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Could you benefit from a tax shelter or offshore account?
Learn more about how these financial tools could help strengthen your fiscal life.
The terms “offshore account” or “tax shelter” may bring to mind the shady dealings of people trying to hide money. Yet these financial tools are legal and even considered a sound part of financial planning decisions.
If you’re an overseas worker, you might benefit from having an account in a country other than the United States. Likewise, if you’re planning to retire as an expat, having an account in your future foreign home will certainly make life easier. Meanwhile, IRAs and similar tax shelters are commonly used to manage long-term wealth wisely.
Considering their fiscal usefulness, don’t completely rule out shelters and offshore accounts without first knowing more.
What are the benefits of storing funds abroad?
Despite its mysterious cachet, an offshore account is simply an account in a country other than your own — or a foreign bank account. A tax shelter, meanwhile, is a tool that people use to manage tax liability. Neither of these financial tools are only for the wealthy.
An offshore account is a solution for expats, students, business owners and others to manage their money overseas.
Opening up an offshore account isn’t a one-size-fits-all solution, however. Depending on your overseas bank and even the country you’re living in, you will encounter particular requirements and procedures to follow. Among the hurdles you may face are various forms of identification, a recommendation from your current bank, minimum deposits and proof of residence.
Not all banks look forward to working with US citizens. Looking to crack down on offshore tax evasion, the United States enacted the Foreign Account Tax Compliance Act in 2010. Among other conditions, the act requires foreign banks to report on the banking activity of Americans holding offshore accounts. Even the once opaque Swiss banks are obligated to comply.
Because complying with FATCA adds extra expenses and paperwork for foreign banks, some avoid doing business with would-be American account holders altogether.
While you may not be as familiar with the term “tax shelter,” you undoubtedly participate in some form of one. Your IRAs, pensions, charitable contributions, 401(k) and bond investments are all examples of tools used to defer or lower your tax burden.
To simplify what it means to shelter your taxes, your IRA allows you to defer paying taxes on money parked within it until you withdraw what you’ve saved there during retirement. At that point, you’re likely to be in a lower tax bracket, which means you’ll typically pay less tax on that income when the IRA deferment ends than you would have paid on during your peak earning years. Another example of a tax shelter is municipal bonds, because the IRS exempts them from federal income taxes.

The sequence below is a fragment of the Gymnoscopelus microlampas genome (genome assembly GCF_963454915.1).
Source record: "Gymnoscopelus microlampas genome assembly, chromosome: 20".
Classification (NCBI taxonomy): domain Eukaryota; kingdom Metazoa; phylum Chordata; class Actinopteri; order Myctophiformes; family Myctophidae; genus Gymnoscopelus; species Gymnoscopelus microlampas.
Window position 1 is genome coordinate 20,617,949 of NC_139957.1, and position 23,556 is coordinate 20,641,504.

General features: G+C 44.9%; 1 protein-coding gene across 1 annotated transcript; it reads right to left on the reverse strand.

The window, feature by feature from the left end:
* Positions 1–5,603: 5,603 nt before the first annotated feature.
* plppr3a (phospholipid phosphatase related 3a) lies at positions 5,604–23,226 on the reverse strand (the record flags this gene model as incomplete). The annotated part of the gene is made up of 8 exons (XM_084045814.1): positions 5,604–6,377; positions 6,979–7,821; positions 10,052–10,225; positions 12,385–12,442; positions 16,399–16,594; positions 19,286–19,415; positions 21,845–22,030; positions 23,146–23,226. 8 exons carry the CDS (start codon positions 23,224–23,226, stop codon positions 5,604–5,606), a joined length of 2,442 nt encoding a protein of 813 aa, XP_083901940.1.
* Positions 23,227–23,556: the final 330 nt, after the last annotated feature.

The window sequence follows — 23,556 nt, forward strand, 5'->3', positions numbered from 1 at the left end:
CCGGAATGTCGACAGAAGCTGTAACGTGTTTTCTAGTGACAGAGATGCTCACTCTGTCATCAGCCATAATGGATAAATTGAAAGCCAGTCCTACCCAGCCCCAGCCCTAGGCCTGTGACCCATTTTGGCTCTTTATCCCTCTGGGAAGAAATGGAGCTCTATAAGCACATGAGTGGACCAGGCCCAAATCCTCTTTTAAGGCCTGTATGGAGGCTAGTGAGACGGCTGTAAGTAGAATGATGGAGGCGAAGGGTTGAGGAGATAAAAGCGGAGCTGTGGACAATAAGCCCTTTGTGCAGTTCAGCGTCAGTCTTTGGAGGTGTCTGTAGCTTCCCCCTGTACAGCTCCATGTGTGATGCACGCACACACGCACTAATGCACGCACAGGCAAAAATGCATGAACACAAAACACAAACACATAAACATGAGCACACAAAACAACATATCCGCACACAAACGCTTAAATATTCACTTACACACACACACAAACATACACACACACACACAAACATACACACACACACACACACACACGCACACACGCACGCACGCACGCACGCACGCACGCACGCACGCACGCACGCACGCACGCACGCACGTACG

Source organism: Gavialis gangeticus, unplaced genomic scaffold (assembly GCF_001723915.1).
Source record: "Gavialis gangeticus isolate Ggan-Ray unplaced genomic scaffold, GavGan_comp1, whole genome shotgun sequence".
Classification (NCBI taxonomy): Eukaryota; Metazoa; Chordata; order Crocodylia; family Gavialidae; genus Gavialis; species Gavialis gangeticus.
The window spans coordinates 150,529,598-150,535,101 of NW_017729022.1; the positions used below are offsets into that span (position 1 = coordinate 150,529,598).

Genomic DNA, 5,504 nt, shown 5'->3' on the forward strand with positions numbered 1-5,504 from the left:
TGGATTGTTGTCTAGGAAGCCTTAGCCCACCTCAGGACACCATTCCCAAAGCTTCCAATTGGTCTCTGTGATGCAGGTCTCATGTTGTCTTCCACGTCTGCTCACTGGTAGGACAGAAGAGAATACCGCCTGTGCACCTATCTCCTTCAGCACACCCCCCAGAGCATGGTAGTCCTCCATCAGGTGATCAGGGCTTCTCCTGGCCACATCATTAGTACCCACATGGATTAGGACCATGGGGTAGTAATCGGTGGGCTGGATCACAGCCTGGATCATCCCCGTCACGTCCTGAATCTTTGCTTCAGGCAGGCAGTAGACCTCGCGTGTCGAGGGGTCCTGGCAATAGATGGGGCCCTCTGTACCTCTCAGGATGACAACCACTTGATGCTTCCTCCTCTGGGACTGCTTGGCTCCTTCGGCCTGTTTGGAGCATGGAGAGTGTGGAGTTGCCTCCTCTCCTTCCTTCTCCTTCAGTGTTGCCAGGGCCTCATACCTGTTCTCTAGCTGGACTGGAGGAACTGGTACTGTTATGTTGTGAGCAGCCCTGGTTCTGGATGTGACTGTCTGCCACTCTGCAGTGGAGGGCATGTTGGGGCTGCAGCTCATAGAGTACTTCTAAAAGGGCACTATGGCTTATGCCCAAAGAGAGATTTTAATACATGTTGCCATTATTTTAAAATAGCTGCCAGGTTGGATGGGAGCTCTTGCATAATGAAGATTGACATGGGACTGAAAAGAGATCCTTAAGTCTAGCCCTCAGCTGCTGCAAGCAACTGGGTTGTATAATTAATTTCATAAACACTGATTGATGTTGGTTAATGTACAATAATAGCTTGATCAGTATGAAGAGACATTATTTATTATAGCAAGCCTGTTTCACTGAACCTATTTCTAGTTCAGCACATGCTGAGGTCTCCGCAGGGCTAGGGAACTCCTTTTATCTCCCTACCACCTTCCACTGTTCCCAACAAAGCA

Regardless of your income, you have many financial tools that you can use to shelter your income from taxes, so exploring these options when considering how you’ll grow your money. Also keep in mind that as tax laws change, so will your tax-shelter options, so ask your tax professional about these options annually.
Staying on the good side of the IRS
It’s the job of the federal government to make sure that Americans pay their fair share of taxes. Part of its purview is also ensuring that money isn’t leaving the US to fund terrorism and guarding against international money-laundering schemes.
Make sure you handle your international money affairs in a way that doesn’t raise red flags for vigilant government agencies. First, be aware of the government’s power to investigate potential illegalities. For instance, the Bank Secrecy Act lets the government look into large money transfers that you may intend to use for opening an overseas account.
Also be aware of your responsibilities. Failing to file required IRS tax forms for larger money transfers could result in you paying thousands or more in fines for up to six years.
In addition to filing IRS forms, you must notify the IRS of your offshore accounts once your total hits $10,000 by filing a Foreign Bank Account Report (FBAR), which is due annually on June 30.
Finally, the United States expects you to pay taxes on any income you earn, even if you earn it overseas. If you’re working abroad, this could mean that you’re taxed twice: once by the country in which you earned it and once by the United States. You may want to speak to a tax professional or financial adviser about a foreign tax credit from the IRS.
Making informed decisions
With better knowledge of tax shelters and offshore accounts under your belt, you’ll see that they’re not merely a part of wealthy lifestyles. These financial tools could offer you ways to handle your money to your advantage, whether you’re looking to build a solid foundation for retirement or find your footing as a young professional abroad.
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